Nobel Su-Prize

Compared to other fields, economics certainly has its fair share of controversy, and maybe a little bit more. As a fledgling freshman in Econ 170, I am surprised by how many statements my professor prefaces with the disclaimer “most economists would agree that…”. On the political stage, consensus on what should seem general economic “fact”–budget figures, growth rates, etc.—often seems fleeting at best and nonexistent at worst. While dissension doubtlessly underlies any healthy debate, quarrelsomeness and vehemence can detract. Proper balance between controversy and courtesy lays the foundation for a more fruitful dialogue. An article from the NPR Planet Money blog about Continue reading Nobel Su-Prize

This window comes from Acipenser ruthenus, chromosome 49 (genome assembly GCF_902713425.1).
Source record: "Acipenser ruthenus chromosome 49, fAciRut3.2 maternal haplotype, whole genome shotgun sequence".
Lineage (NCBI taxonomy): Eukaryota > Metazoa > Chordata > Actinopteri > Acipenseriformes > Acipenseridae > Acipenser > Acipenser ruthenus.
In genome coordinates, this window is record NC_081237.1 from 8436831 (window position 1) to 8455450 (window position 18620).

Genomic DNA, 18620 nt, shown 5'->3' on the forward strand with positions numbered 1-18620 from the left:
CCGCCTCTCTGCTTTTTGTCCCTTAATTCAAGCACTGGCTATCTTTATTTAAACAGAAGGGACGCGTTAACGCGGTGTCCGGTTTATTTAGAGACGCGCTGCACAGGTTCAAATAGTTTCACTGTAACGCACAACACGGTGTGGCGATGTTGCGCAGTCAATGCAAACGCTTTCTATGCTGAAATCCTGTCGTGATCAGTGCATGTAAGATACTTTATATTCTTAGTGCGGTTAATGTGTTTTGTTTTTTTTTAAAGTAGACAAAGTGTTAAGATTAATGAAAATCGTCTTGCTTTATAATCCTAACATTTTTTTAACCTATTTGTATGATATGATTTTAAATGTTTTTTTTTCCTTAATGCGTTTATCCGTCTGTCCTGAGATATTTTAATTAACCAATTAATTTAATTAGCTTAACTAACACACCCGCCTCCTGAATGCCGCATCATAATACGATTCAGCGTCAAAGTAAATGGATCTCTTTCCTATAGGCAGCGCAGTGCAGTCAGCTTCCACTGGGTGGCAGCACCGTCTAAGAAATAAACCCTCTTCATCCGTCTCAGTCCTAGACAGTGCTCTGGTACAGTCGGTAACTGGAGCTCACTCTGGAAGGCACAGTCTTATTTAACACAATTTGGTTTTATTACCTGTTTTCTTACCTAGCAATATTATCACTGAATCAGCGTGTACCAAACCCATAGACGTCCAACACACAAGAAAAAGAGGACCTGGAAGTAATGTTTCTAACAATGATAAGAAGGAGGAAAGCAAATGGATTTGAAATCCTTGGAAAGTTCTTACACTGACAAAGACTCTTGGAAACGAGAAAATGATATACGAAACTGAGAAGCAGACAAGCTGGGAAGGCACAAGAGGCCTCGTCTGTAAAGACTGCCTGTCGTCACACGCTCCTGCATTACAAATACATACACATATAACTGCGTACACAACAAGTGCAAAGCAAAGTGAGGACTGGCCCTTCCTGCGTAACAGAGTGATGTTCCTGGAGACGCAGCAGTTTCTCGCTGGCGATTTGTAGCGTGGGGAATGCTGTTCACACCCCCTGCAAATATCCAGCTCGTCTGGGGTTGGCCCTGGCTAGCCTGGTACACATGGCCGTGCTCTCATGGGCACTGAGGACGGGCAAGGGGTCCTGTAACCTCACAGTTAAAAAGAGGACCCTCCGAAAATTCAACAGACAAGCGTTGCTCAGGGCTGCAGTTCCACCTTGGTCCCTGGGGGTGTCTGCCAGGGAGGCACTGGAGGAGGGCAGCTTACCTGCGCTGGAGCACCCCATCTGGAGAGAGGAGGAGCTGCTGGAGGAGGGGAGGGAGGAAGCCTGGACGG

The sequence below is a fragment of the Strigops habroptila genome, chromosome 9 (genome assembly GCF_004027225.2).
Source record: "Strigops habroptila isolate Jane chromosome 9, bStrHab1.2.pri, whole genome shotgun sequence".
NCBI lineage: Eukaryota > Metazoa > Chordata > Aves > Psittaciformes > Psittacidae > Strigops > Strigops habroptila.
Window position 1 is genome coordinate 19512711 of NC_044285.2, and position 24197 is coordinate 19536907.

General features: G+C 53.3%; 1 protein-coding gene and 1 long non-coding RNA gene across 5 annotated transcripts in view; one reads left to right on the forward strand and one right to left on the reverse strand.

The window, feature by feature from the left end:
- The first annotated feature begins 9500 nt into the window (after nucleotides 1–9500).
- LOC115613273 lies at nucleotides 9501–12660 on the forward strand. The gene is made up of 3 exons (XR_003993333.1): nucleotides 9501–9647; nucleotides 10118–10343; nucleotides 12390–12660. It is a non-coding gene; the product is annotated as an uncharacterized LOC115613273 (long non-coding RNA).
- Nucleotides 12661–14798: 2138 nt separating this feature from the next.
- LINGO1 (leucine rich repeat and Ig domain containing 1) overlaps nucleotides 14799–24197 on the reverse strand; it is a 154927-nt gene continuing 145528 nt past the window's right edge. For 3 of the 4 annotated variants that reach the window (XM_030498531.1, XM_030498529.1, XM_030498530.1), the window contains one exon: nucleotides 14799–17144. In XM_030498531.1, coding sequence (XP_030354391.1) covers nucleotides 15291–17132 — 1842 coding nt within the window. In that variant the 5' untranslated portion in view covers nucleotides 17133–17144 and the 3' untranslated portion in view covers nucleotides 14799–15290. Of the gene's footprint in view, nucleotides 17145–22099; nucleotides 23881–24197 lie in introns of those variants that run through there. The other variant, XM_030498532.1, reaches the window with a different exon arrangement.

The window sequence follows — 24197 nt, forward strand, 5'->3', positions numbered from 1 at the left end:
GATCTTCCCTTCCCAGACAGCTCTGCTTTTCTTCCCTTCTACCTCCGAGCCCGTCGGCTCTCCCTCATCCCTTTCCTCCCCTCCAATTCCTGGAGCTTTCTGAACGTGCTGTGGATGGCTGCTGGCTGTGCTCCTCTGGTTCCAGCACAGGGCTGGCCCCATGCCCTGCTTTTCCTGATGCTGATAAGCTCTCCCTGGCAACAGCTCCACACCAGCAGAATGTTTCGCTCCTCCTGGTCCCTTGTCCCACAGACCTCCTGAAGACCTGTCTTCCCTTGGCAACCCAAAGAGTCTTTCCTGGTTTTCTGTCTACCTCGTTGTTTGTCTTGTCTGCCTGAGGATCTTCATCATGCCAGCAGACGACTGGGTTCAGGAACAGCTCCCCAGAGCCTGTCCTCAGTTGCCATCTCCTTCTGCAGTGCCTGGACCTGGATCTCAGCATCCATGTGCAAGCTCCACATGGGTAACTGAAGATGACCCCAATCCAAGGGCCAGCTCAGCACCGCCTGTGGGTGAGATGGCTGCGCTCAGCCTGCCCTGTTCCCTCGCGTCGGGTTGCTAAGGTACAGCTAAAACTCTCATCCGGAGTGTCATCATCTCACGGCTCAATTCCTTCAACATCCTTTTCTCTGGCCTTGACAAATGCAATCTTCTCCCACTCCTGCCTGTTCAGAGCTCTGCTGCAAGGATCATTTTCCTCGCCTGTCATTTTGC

A Possible Improvement on the Efficient Market Hypothesis

This year Eugene Fama won the nobel prize in Economics for his work on the Efficient Market Hypothesis (EMH). The idea behind his work is that it is impossible to “beat” the market, because all information about a given stock is available to everyone. That is, the EMH assumes that a stock valued at $60 is in fact worth $60: it is impossible to purchase an undervalued stock. The only way one could potentially make higher returns than the average, then, is to engage in riskier trading where bigger payoffs are possible. Investopedia offers a neat little video overview of Continue reading A Possible Improvement on the Efficient Market Hypothesis